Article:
“There’s rosemary, that’s for remembrance. Pray you, love, remember.” –Ophelia (Act IV, Scene V)

One day last spring while we were in the backyard, something flew over our six-foot white vinyl privacy fence. It hadn’t arrived under its own steam, like a bird or an insect winging its airborne way; no, the trajectory of this dead weight deposit suggested that it had been propelled up and over with some force behind it. I was prepared to become privately infuriated (while acting merely annoyed in front of the kids) by someone throwing a banana peel or–heaven forfend–a doggie bag into our yard, but when Summerly went over to discover the identity of the fence-jumping item, it turned out to be two behemoth stalks of rosemary, bristling with thickset leather-skinned spicules, each stem as long and elegant as the quill of a peacock feather but bearing the unmistakably piquant and woodsy fragrance of the herb.

Well, this was something. I approached the fence to find one of our neighbor children, a little boy named Isaac whose company our kids enjoyed, peeking through the slats to watch how his homegrown gift would be received. We gushed over the rosemary, thanking him profusely, which I suppose sent the message that we were in the market to inherit clippings from his mother’s entire herb garden, and for the next ten minutes or so he made multiple trips to and from his house, launching sprig after sprig of aromatics over the fence. “Spearmint!” he called. “Chocolate mint! Thyme! Oregano!” and each time one of our kids thanked him and collected the greenery until we had quite a pile of herbs on the back porch. Reading into the message that was being delivered via flying plants, we invited Isaac into our yard to see our bunnies, who were running around in their outdoor enclosure. He seemed delighted by the entire scenario, perhaps because he’s a homeschooled only child at the near-end of a pandemic, and the gregariousness of our human threesome plus our rabbit threesome served to provide a novel change of setting.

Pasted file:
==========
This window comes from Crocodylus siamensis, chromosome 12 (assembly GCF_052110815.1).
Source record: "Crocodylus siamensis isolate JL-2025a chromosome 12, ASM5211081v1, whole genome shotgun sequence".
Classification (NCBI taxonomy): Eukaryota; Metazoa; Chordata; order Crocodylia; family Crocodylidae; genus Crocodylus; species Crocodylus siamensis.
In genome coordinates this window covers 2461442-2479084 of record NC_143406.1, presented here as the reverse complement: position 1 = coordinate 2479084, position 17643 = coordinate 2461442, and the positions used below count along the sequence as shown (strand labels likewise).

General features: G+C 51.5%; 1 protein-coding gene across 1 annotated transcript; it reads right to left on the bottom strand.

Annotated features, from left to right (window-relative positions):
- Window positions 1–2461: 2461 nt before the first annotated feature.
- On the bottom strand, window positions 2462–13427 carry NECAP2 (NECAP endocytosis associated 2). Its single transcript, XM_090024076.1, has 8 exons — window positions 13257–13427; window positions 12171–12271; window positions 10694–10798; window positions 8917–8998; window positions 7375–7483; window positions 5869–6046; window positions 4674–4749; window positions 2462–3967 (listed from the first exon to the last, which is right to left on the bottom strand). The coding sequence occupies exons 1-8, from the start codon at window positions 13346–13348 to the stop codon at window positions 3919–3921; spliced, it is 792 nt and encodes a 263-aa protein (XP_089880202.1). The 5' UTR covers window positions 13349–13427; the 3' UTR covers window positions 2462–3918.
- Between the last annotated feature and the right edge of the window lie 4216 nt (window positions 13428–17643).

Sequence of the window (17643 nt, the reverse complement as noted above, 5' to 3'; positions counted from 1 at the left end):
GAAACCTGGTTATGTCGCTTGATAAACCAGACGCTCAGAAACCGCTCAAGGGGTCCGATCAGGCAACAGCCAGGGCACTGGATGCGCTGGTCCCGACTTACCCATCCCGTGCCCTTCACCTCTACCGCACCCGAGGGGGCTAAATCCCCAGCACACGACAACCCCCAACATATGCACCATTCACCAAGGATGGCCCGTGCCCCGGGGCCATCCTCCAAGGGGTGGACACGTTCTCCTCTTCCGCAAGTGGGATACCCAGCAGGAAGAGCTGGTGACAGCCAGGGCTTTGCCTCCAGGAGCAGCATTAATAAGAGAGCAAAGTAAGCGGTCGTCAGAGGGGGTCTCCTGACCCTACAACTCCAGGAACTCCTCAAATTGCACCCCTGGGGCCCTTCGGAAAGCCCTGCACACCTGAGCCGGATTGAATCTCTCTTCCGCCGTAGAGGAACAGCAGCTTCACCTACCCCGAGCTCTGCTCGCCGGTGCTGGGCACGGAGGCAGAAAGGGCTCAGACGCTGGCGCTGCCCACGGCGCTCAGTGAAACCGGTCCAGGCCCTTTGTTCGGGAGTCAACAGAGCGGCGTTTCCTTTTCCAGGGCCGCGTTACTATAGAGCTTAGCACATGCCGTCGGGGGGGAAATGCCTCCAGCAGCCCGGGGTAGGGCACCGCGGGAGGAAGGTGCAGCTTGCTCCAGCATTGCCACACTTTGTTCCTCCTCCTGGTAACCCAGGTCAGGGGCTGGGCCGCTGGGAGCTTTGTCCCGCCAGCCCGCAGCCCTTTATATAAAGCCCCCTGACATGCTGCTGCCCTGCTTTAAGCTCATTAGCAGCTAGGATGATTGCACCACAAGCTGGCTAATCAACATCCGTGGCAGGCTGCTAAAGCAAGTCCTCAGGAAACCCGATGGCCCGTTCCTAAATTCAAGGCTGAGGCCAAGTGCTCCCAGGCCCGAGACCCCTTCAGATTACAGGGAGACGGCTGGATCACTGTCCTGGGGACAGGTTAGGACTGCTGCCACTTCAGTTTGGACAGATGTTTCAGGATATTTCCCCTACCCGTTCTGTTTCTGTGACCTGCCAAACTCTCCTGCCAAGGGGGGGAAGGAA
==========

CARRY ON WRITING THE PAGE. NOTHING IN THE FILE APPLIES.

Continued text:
He stayed until his mom came to fetch him for dinner, but before he went he asked me, “Would it be okay if I come over sometimes and knock on your door?” I said, “Thank you for asking, Isaac. Sure, that would be great. And if the kids can play, they’ll come out, and if they can’t, we’ll tell you it’s not a good time but we can try again soon.”

“Ok,” he said. “Just so you know, I like to check on my friends most days. Like every day or every two days, I just like to check on them to make sure they’re okay. Is that okay with you?”

Oh, sweet Isaac, surely you haven’t read “Hamlet” yet, seeing as though you’re only eight years old, but how fitting it is that the inception of this new friendship found its roots in a gift of rosemary and that the day concluded with your promise of attentive consistency, an oath of commitment. If checking on your friends every day or so just to see how they are is how you do friendship, that is definitely more than okay with me.

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